White House says it’s open to tighter restrictions on TikTok
Remarks come as legislation to ban the Chinese-owned app in the US is making its way through Congress.
The White House has said it is open to further action on curbing TikTok as legislation to ban the Chinese-owned app in the United States began making its way through the US Congress.
The video-sharing service has more than a billion users worldwide, including more than 100 million in the US, where it has become a cultural force, especially among young people, which has raised alarm bells among legislators.
President Joe Biden’s administration is out to thwart China and other countries from “seeking to leverage digital technologies and Americans’ data in ways that present unacceptable national security risks,” said White House press secretary Olivia Dalton on Tuesday.
“We’ll continue to look at other actions that we can take and that includes how to work with Congress on this issue,” Dalton told reporters aboard Air Force One.
The House Foreign Affairs Committee was set to vote later Tuesday on legislation introduced by Republicans that would give Biden the authority to outright ban TikTok in the US.
The bill then would go to a full vote in the House of Representatives, where its passage was also likely.
Appearing tough on China is one of the rare issues with potential for bipartisan support in both the Republican-run House and the Senate, where Biden’s Democratic Party holds a majority.
The American Civil Liberties Union said it opposed the recently introduced bill, arguing it would curb free speech.
“Congress must not censor entire platforms and strip Americans of their constitutional right to freedom of speech and expression,” Jenna Leventoff, the ACLU’s senior policy counsel, said.
The law will begin to snake its way through Congress as Western governments continue to ban TikTok from government devices, following a similar ban Biden signed into law in January.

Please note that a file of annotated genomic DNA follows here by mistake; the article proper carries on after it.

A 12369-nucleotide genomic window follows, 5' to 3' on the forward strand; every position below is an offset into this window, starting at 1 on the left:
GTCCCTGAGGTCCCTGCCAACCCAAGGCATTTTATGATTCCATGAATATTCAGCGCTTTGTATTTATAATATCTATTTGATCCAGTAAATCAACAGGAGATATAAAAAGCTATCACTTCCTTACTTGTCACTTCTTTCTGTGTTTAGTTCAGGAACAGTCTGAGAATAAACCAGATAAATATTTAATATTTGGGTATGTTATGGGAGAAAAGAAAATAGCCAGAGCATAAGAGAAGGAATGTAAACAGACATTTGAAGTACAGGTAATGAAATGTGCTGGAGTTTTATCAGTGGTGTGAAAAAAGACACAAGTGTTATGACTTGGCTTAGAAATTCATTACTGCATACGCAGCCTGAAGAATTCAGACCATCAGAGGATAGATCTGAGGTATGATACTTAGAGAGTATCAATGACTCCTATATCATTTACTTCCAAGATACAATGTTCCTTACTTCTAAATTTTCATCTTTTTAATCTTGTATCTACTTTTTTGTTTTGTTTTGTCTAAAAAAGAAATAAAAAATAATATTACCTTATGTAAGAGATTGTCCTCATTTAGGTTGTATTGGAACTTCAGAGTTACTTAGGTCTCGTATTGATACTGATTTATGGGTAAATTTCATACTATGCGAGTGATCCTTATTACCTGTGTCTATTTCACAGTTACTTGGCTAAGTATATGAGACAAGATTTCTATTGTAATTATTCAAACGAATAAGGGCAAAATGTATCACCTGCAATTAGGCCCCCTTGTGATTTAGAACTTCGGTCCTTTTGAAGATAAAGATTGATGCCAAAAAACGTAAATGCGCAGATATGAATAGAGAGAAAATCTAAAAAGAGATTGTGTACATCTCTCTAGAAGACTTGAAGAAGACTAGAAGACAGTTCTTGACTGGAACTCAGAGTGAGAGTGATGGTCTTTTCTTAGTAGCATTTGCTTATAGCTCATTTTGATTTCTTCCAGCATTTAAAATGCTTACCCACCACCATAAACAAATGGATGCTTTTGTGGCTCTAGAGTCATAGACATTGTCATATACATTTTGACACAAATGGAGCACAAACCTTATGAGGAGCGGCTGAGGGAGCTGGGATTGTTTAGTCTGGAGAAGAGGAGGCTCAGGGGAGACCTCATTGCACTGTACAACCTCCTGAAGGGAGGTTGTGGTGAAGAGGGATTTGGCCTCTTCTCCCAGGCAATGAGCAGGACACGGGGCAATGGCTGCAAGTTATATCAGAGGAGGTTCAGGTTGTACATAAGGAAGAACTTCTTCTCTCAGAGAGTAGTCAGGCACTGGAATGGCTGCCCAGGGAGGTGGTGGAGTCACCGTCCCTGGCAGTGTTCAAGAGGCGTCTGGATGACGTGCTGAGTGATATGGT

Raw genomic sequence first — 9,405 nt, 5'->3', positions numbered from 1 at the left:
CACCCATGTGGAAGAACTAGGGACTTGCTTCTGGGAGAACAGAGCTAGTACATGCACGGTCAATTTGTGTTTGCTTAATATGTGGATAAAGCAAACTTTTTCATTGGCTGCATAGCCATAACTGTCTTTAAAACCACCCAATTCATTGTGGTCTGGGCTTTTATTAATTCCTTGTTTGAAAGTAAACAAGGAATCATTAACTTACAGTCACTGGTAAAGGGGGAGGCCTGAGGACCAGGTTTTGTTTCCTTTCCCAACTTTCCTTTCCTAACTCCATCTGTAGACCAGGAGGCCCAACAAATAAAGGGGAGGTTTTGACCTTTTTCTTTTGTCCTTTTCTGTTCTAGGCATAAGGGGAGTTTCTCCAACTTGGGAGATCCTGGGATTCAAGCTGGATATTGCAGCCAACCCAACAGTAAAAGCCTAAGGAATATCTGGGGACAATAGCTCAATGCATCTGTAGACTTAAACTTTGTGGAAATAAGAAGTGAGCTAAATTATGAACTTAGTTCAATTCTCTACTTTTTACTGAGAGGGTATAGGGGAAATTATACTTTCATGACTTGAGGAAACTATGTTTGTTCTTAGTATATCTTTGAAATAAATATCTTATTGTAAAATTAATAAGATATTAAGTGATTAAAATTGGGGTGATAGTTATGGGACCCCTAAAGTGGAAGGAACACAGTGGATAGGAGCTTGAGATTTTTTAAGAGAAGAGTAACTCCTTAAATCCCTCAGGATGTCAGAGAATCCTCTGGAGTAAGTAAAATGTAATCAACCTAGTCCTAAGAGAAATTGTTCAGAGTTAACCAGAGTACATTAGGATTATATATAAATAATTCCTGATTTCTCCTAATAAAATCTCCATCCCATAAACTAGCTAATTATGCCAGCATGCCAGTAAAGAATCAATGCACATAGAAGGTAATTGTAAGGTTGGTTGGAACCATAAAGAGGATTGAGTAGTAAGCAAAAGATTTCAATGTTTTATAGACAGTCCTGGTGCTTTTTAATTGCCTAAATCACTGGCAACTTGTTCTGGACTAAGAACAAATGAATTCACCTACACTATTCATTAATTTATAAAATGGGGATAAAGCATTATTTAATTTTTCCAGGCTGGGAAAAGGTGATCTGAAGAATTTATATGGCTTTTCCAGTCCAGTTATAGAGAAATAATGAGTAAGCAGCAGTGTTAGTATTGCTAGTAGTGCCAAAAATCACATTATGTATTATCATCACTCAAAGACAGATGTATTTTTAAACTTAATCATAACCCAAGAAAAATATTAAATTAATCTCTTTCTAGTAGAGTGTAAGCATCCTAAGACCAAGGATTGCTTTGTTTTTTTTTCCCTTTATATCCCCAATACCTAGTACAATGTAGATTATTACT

The White House on Monday gave federal agencies 30 days to purge TikTok from all government-issued devices, setting a deadline to comply with a ban.
TikTok sharply criticised the bans as “little more than political theatre.”
“We hope that when it comes to addressing national security concerns about TikTok beyond government devices, Congress will explore solutions that won’t have the effect of censoring the voices of millions of Americans,” TikTok spokesperson Brooke Oberwetter told AFP.
“Unfortunately that approach has served as a blueprint for other world governments,” Oberwetter said.
Denmark’s parliament announced Tuesday that it asked MPs and staff to remove TikTok from mobile devices because of the “risk of spying.”
The European Commission, the European Union’s executive arm, banned the app on work devices to “protect” the institution, while Canada’s government this week banned TikTok from all of its phones and devices.
TikTok has waited months for the findings of a review by the Committee on Foreign Investment in the United States (CFIUS), a government agency that assesses foreign investments’ risks to national security.
“The swiftest and most thorough way to address national security concerns is for CFIUS to adopt the proposed agreement that we worked with them on for nearly two years,” TikTok’s Oberwetter said.
Owned by Chinese tech giant ByteDance, TikTok has become a political target due to concerns the app can be circumvented for spying or propaganda by the Chinese Communist Party.
TikTok has repeatedly rejected accusations it shares data or cedes control to the Chinese government.
US national security concerns over alleged Chinese spying soared in recent weeks after a Chinese balloon traversed US airspace and was eventually shot down.